Posts Tagged 'sunfish rigging'

rigging a Sunfish sailboat – part 2[video]

this is a great follow-up video on Sunfish rigging setups that was created by Steve King of North Shore Yacht Club in Highland Park, Illinois.  his 1st video was a fantastic introduction to standard Sunfish rigging.

this 2nd video goes in depth a bit more on some of the specific sail settings:

  • halyard position – gives a setting for racing and a setting for cruising or recreational sailing (especially helpful with a guest on the boat)
  • adjustable gooseneck position – settings adjustments based on wind speed
  • outhaul and cunningham controls – additional controls that you can add to the lower boom to adjust the sail shape

I really like how they add some white colored tape on the upper spar to show the 2 different halyard positions that they like to use.  measuring from the top of the upper spar, they use 54″ for racing and 74″ for recreational sailing (but note that the 74″ setting should probably not be used in high winds, as this setting raises the sail up quite a bit, and the overturning forces from the wind could damage the mast step at the Sunfish deck).  the tape takes the guesswork out of it: so you don’t have to count sail rings, or grab a tape measure to try to make sure the halyard knot is set in the right position, because after the sail is raised up, you can’t adjust that position.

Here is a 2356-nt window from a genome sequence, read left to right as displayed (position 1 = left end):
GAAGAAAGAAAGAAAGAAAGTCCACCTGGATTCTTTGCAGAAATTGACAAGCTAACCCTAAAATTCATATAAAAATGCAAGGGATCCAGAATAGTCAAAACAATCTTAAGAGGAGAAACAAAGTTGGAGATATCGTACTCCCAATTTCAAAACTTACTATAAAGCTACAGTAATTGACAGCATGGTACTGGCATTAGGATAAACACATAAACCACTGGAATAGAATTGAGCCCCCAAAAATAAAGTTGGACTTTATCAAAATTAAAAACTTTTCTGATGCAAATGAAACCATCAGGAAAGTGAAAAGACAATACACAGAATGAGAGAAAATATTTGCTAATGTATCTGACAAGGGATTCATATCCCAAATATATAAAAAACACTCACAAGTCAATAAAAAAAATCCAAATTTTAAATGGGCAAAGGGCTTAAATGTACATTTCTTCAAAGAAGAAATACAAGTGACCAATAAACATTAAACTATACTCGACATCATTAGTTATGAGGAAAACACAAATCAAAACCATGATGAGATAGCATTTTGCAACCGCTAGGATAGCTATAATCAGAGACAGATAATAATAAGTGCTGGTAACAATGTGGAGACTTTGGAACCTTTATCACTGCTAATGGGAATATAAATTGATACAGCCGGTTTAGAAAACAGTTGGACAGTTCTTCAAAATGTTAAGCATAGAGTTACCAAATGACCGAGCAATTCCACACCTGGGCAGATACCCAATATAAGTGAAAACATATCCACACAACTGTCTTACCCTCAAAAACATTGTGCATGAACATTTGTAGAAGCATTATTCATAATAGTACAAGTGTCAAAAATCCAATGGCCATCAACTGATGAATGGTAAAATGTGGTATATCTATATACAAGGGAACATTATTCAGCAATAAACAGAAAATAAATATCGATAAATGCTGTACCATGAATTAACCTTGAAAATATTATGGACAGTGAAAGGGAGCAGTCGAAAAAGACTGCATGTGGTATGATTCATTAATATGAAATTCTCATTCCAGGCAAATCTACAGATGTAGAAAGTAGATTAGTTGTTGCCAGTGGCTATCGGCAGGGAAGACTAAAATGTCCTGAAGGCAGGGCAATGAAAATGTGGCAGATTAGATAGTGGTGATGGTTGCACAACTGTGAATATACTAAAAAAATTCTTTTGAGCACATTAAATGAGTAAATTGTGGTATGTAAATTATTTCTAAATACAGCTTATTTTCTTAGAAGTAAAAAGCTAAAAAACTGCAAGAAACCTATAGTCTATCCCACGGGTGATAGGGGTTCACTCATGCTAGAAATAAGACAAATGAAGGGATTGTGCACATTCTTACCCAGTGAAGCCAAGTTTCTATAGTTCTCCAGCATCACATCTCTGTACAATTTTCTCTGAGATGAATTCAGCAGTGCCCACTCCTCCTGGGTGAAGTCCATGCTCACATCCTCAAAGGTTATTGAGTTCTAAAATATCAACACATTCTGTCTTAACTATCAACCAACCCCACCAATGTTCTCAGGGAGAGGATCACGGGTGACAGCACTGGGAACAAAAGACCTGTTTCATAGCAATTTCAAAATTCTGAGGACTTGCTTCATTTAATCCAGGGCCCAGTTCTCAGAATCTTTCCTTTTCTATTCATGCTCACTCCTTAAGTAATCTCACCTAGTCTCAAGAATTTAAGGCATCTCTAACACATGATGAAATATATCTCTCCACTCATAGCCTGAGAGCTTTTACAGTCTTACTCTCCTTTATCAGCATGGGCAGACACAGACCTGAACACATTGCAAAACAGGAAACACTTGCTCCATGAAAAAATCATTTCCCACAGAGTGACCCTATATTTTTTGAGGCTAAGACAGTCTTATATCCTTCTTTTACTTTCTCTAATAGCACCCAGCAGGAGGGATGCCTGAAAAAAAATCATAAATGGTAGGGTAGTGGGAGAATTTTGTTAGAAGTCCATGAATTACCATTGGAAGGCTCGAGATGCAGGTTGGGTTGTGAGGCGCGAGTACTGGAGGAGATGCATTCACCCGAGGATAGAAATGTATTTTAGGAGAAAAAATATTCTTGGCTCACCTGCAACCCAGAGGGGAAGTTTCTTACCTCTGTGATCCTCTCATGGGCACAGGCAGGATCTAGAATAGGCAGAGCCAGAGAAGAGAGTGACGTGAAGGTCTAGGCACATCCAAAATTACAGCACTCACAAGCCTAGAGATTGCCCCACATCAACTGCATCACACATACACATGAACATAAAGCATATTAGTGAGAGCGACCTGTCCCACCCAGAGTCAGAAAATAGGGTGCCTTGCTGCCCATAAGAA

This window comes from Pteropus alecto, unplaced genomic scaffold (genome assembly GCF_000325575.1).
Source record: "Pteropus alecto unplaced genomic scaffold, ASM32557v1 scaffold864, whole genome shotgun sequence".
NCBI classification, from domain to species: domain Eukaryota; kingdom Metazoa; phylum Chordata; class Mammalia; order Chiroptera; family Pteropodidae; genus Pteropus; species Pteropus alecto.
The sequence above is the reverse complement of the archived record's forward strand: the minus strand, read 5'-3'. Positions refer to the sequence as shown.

the adjustable (quick-release) gooseneck is key for giving you the ability to adjust the sail setting for various wind speeds you will encounter.  in the video, they recommend the following settings:

here is how I’ve marked my lower boom with 1-inch increments so I can quickly see my setting.